Narrow band imaging to differentiate neoplastic and non-neoplastic colorectal polyps in real time: a meta-analysis of diagnostic operating characteristics
- 1Gastroenterology Section, Veterans Affairs Palo Alto, and Division of Gastroenterology and Hepatology, Stanford University School of Medicine, Stanford, California, USA
- 2Department of Hygiene and Epidemiology, School of Medicine of the University of Ioannina, Ioannina, Epirus, Greece
- 3Department of Statistics, Stanford University School of Humanities and Sciences, and Stanford Prevention Research Center, School of Medicine, Stanford, California, USA
- Correspondence to Dr. Tonya Kaltenbach, Gastroenterology Section, Veterans Affairs Palo Alto, 3801 Miranda Ave, GI111, Palo Alto, CA 94304, USA;
- Received 19 October 2012
- Revised 16 November 2012
- Accepted 7 December 2012
- Published Online First 7 January 2013
Purpose Many studies have reported on the use of narrow band imaging (NBI) colonoscopy to differentiate neoplastic from non-neoplastic colorectal polyps. It has potential to replace pathological diagnosis of diminutive polyps. We aimed to perform a systematic review and meta-analysis on the real-time diagnostic operating characteristics of NBI colonoscopy.
Methods We searched PubMed, SCOPUS and Cochrane databases and abstracts. We used a two-level bivariate meta-analysis following a random effects model to summarise the data and fit hierarchical summary receiver-operating characteristic (HSROC) curves. The area under the HSROC curve serves as an indicator of the diagnostic test strength. We calculated summary sensitivity, specificity and negative predictive value (NPV). We assessed agreement of surveillance interval recommendations based on endoscopic diagnosis compared to pathology.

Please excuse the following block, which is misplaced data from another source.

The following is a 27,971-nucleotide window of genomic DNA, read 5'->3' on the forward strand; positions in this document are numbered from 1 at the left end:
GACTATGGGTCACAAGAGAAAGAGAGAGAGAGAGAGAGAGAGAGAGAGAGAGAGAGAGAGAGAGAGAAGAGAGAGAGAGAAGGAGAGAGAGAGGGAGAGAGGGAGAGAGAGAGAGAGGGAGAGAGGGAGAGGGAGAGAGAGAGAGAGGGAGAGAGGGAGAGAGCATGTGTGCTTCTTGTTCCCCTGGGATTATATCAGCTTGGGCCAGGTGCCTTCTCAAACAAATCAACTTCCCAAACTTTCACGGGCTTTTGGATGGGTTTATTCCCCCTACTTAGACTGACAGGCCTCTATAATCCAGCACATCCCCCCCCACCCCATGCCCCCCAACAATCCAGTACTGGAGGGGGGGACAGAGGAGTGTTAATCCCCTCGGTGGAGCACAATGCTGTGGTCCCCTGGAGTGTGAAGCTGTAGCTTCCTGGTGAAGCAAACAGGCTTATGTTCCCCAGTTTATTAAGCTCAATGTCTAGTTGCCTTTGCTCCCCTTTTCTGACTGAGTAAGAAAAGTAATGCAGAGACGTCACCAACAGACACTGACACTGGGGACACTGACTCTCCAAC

Results For NBI diagnosis of colorectal polyps, the area under the HSROC curve was 0.92 (95% CI 0.90 to 0.94), based on 28 studies involving 6280 polyps in 4053 patients. The overall sensitivity was 91.0% (95% CI 87.6% to 93.5%) and specificity was 82.6% (95% CI 79.0% to 85.7%). In eight studies (n=2146 polyps) that used high-confidence diagnostic predictions, sensitivity was 93.8% and specificity was 83.3%. The NPVs exceeded 90% when 60% or less of all polyps were neoplastic. Surveillance intervals based on endoscopic diagnosis agreed with those based on pathology in 92.6% of patients (95% CI 87.9% to 96.3%).
Conclusions NBI diagnosis of colorectal polyps is highly accurate—the area under the HSROC curve exceeds 0.90. High-confidence predictions provide >90% sensitivity and NPV. It shows high potential for real-time endoscopic diagnosis.
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